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  Preserving and storing Apollo Insurance Covers

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Author Topic:   Preserving and storing Apollo Insurance Covers
RockyMnWay
Member

Posts: 53
From: Westminster, CO, USA
Registered: Jul 2011

posted 04-23-2013 03:50 PM     Click Here to See the Profile for RockyMnWay   Click Here to Email RockyMnWay     Edit/Delete Message   Reply w/Quote
I just purchased an Apollo 15 Insurance Cover and since this is my first one, I was wondering the best way to store and preserve my Insurance Cover.

I am looking for a good option for keeping the cover rigid and also what size cover sleeve(s) should I be looking for to place in a three ringed binder.

What size "stuffer" should I use to place in the cover and where is a good place to go to purchase materials for storage. I look forward to and appreciate your opinions.

Hart Sastrowardoyo
Member

Posts: 2123
From: Toms River, NJ,USA
Registered: Aug 2000

posted 04-23-2013 07:23 PM     Click Here to See the Profile for Hart Sastrowardoyo   Click Here to Email Hart Sastrowardoyo     Edit/Delete Message   Reply w/Quote
They do make first day cover albums, although the one I used to have was two-post, not three. If you want to use a three ring binder, will the sheets used to hold paper currency work as well? Those sheets come in different sizes.

Robert Pearlman
Editor

Posts: 27327
From: Houston, TX
Registered: Nov 1999

posted 04-23-2013 07:37 PM     Click Here to See the Profile for Robert Pearlman   Click Here to Email Robert Pearlman     Edit/Delete Message   Reply w/Quote
Passing along good advice (thanks Bob M!), I would suggest forgoing the three-ring binder and purchasing an album and pages from Lighthouse.

Their Optima-Classic album with pages for 20 covers should make for a good Apollo insurance cover storage and display option.

RockyMnWay
Member

Posts: 53
From: Westminster, CO, USA
Registered: Jul 2011

posted 04-24-2013 08:13 PM     Click Here to See the Profile for RockyMnWay   Click Here to Email RockyMnWay     Edit/Delete Message   Reply w/Quote
Thank you for the suggestions. Sounds like a great way to display and preserve your covers. This is my first and only cover, so far...

I was wondering if they are safe to place in the pockets without any side affects, such as bleed through of the adhesive, acidity damage, and any other damage from long term storage.

Also, I saw a post a few years ago here regarding advice about sliding into the envelope a "stuffer-card", a "calcium carbonate buffered card stock to deacidify in both directions" and also to keep the covers rigid so as not to chance creasing them over the long term.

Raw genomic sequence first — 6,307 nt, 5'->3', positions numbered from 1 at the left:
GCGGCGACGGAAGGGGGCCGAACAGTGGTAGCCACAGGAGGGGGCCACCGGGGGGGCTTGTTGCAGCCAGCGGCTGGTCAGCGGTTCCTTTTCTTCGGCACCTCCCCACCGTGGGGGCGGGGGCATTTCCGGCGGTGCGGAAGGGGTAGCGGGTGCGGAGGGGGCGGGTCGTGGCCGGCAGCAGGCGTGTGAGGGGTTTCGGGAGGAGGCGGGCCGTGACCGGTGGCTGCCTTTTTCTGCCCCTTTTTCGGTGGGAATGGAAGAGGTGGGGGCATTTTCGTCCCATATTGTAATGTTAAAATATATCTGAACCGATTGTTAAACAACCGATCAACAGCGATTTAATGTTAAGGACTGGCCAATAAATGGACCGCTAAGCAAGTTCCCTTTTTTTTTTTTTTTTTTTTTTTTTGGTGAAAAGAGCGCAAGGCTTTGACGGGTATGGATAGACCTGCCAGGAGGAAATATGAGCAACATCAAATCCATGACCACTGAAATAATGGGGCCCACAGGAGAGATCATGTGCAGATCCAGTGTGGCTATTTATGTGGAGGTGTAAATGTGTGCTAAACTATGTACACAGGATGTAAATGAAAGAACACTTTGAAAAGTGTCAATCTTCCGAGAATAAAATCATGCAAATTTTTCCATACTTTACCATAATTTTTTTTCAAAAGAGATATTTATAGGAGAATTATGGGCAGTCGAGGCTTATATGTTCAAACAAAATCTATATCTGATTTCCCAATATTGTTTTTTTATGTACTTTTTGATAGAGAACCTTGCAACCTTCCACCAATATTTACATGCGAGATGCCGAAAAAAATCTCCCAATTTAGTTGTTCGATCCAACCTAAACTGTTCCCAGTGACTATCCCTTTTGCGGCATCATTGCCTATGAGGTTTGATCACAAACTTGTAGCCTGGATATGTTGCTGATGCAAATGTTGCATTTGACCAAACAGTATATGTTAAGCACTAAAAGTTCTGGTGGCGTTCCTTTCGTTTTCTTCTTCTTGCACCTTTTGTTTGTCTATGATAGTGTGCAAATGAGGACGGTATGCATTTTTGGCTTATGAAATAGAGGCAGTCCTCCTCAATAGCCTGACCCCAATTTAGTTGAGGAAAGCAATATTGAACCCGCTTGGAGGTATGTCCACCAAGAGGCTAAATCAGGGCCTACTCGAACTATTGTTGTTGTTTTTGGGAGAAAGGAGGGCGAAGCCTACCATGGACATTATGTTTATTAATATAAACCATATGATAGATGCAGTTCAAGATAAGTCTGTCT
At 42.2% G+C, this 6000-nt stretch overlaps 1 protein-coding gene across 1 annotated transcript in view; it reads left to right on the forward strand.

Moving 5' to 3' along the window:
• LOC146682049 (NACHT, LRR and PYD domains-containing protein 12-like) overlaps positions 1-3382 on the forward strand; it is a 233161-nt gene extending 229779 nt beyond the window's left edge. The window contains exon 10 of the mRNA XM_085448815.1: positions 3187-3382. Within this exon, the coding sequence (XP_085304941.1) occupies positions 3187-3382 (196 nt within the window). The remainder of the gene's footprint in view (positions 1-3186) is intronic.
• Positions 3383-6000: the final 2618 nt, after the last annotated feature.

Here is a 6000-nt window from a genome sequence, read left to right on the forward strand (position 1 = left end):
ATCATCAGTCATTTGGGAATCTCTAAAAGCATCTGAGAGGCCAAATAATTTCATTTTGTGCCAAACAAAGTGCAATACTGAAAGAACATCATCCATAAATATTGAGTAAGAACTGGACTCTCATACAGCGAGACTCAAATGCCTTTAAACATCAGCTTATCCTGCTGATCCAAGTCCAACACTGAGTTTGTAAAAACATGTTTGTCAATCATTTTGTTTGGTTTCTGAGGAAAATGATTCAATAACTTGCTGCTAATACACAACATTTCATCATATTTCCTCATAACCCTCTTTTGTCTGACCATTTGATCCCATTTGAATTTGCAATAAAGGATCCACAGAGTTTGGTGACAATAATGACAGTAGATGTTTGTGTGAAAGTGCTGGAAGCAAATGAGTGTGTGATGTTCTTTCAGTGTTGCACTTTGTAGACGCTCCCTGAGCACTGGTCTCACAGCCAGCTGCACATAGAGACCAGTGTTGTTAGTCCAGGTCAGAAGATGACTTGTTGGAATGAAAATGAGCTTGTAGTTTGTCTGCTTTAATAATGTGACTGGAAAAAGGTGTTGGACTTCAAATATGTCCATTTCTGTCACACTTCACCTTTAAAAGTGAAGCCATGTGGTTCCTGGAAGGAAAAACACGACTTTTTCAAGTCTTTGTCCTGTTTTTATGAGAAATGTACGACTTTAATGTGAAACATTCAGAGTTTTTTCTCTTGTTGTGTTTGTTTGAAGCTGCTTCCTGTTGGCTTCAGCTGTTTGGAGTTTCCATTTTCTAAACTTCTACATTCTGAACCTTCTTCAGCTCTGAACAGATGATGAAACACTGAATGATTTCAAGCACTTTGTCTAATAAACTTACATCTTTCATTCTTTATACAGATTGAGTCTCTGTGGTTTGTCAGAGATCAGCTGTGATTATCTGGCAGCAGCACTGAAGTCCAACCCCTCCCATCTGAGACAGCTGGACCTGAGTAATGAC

Also, in the same post, mention was made about cutting #6 glassine envelopes a bit smaller size of the #6 size envelope to make one glassine sheet and insert this glassine sheet between the stuffer card and the back of the envelope

I know it seems like overkill, but I really want to preserve them for generations but still enjoy looking at them and showing them off without damaging them.

Does anyone frame theirs for display?

Thanks again for your suggestions and opinions.

NAAmodel#240
Member

Posts: 138
From: Charleston, SC USA
Registered: Jun 2005

posted 04-25-2013 06:20 AM     Click Here to See the Profile for NAAmodel#240   Click Here to Email NAAmodel#240     Edit/Delete Message   Reply w/Quote
It is not overkill at all to be concerned about safeguarding envelopes. When paper was constructed with 100% rag acid and lignin content was not a concern. Paper a few hundred years old can easily last for hundreds more with little effort.

Modern paper is a different story. With collectors spending hundreds and even thousands of dollars and covers showing deterioration in as little as 20-30 years it is important to do what you can.

Covers should be stored in archival binders. These do not leech chemicals or outgas over time. Kept in a cool, dry place reduces stresses on the paper. Exposing paper to long periods of sunlight will quickly cause autographs to fade and paper to become brittle.

Bookkeeper archival spray is approved by the National Archives for treatment of America's most important documents. It comes in a pump spray and goes on wet and drys within a minute. It will not damage autographs. Occasionally, it leaves a very faint white coating which changed the sheen of a hand painted envelope I own. If this is a concern just spray the reverse of the item. 2% Calcium Carbonate card stock buffers the acid in envelopes and keeps the glue from bleeding through to the front.

Bob M
Member

Posts: 1367
From: Atlanta-area, GA USA
Registered: Aug 2000

posted 04-29-2013 08:58 AM     Click Here to See the Profile for Bob M   Click Here to Email Bob M     Edit/Delete Message   Reply w/Quote
quote:
Originally posted by RockyMnWay:
Thank you for the suggestions. Sounds like a great way to display and preserve your covers. This is my first and only cover, so far...
Your Apollo 15 insurance cover will be lonely all by itself in an album that holds 100 covers. Perhaps you might want to put together an Apollo 15 cover collection, as there are certainly plenty of other Apollo 15 covers available to include with the lone insurance cover, i.e., Apollo 15/Space Achievements First Day covers, Apollo 15 launch/mission event covers, Prime/Secondary Recovery Ship covers, autographed covers, etc.

All times are CT (US)

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